In 1492, the same year that Christopher Columbus arrived in the New World, the Moors were permanently expelled from Spain, bringing the Reconquista to an end, which meant that more resources could finally be allocated to exploring the new territories. Although today it is a widely contested theory, some believe that shortly afterwards, Hernán Cortés could have been the first person to import cannabis seeds from the Peninsula into America, and more specifically, into “La Nueva España”, as Mexico was then known. Therefore, according to this theory, these would have been the first territories in the whole continent to be familiar with this plant of Asian origin. However, as we’ve seen, there is clear archeological evidence of the presence of cannabis in American territory dating back much earlier, although it is not disputed that both the Spanish and the Portuguese greatly popularised its cultivation.

Very soon, cannabis cultivation had spread to many parts of the country, both in terms of manufacturing (hemp for the processing of textile products) and for recreational, medicinal and religious or spiritual purposes. Just like the Muslims had done in the Peninsula, the Spaniards imported seeds with THC (psychoactive) to the conquered regions, whose inhabitants, who were used to do the same with other substances like fungi or cactus, quickly harnessed the benefits the new plant offered them.

Marijuana prohibition in Mexico

In Mexico, cannabis cultivation and use had gone on peacefully for many centuries, remaining hugely popular and spreading to other regions of the continent. In fact, as early as 1910, one of the Mexican revolution hymns, “La Cucaracha” (The Cockroach), had become a symbol of marijuana use among Mexicans. Unfortunately, and just like in many other countries across the world, things changed with the advent of the “prohibition century”: the twentieth century.

From the beginning of the century, there was a steady migration of Mexicans to the United States to work as cheap labour in many regions of the country. This fact, together with the outset of the Great Depression in the 1930s (caused by the infamous New York Stock Exchange “crack of 29” or “Black Tuesday”), and the Federal Bureau of Narcotics harsh policies, favoured the stigmatization of both immigrants and the plant they consumed: marijuana.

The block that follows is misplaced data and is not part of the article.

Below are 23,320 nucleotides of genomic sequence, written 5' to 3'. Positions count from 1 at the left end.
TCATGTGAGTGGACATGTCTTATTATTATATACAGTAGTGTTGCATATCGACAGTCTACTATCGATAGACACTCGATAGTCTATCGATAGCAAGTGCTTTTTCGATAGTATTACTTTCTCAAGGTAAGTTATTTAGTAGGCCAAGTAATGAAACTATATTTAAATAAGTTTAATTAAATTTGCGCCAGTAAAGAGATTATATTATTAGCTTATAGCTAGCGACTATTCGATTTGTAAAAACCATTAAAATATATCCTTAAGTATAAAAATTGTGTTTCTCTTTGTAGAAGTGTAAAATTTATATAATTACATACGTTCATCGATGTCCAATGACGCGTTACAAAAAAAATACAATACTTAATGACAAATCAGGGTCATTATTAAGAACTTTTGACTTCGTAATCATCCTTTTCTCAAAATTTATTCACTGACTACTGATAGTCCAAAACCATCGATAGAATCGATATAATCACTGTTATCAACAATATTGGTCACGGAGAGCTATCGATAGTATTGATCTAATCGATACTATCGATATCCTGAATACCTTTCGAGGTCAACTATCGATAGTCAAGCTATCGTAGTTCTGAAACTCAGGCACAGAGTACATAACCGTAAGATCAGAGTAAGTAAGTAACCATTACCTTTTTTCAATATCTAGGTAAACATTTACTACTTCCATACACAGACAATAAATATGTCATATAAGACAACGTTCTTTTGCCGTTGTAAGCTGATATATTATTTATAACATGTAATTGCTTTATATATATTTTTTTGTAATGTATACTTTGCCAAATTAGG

Chronologically, cannabis was outlawed in 1913 in California and in 1920 in Mexico (exportation was also banned in 1927), and was made illegal and widely condemned in many other US states from the 1930s. This meant that by 1927, the production, sale and use of marijuana, as well as its exportation, were no longer allowed in Mexico.

In the centre, Jose Doroteo Arango Arámbula, “Pancho Villa”, enjoying a marijuana cigarette
In the centre, Jose Doroteo Arango Arámbula, “Pancho Villa”, enjoying a marijuana cigarette

War on drugs and Mexico

Despite the fact that cannabis was illegal both in the U.S.A. and Mexico since the 1930s, the truth is that increasing amounts of Mexican-grown marijuana were crossing the border in order to meet the (also rising) demand of North American users. During the 60s, American hippies enjoyed different strains coming from Mexico and usually named after the area where they had been grown, such as Sinaloa, Chiapas, Oaxaca, Morelos, Guerrero, Michoacán, or the legendary Acapulco Gold.

And it was during this decade that, first Lyndon B. Johnson and later Richard Nixon, tightened the control measures related to narcotics trafficking and sales, which resulted in the infamous “war on drugs” declared by Nixon in the early 70s. The United States had declared war on its greatest enemy, and it would not hesitate to invade a foreign territory to eradicate that evil; which happened at the end of the same decade when American planes sprayed strong herbicides on the Sierra Madre Occidental cannabis farms.